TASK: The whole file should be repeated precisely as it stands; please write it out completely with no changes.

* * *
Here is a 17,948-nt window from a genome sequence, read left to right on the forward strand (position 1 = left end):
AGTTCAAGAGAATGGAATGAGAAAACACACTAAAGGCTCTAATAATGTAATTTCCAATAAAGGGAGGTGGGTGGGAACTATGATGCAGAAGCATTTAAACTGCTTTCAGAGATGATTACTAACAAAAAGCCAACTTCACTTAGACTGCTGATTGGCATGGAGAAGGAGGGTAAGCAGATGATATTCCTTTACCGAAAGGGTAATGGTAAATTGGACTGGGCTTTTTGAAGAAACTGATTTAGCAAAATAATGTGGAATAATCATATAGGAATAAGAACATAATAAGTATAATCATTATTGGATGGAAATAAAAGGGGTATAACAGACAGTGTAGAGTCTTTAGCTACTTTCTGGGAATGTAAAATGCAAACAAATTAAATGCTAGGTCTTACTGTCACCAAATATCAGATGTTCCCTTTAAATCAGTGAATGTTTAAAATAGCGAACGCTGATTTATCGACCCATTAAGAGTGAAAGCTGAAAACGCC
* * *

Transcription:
Here is a 17,948-nt window from a genome sequence, read left to right on the forward strand (position 1 = left end):
AGTTCAAGAGAATGGAATGAGAAAACACACTAAAGGCTCTAATAATGTAATTTCCAATAAAGGGAGGTGGGTGGGAACTATGATGCAGAAGCATTTAAACTGCTTTCAGAGATGATTACTAACAAAAAGCCAACTTCACTTAGACTGCTGATTGGCATGGAGAAGGAGGGTAAGCAGATGATATTCCTTTACCGAAAGGGTAATGGTAAATTGGACTGGGCTTTTTGAAGAAACTGATTTAGCAAAATAATGTGGAATAATCATATAGGAATAAGAACATAATAAGTATAATCATTATTGGATGGAAATAAAAGGGGTATAACAGACAGTGTAGAGTCTTTAGCTACTTTCTGGGAATGTAAAATGCAAACAAATTAAATGCTAGGTCTTACTGTCACCAAATATCAGATGTTCCCTTTAAATCAGTGAATGTTTAAAATAGCGAACGCTGATTTATCGACCCATTAAGAGTGAAAGCTGAAAACGCC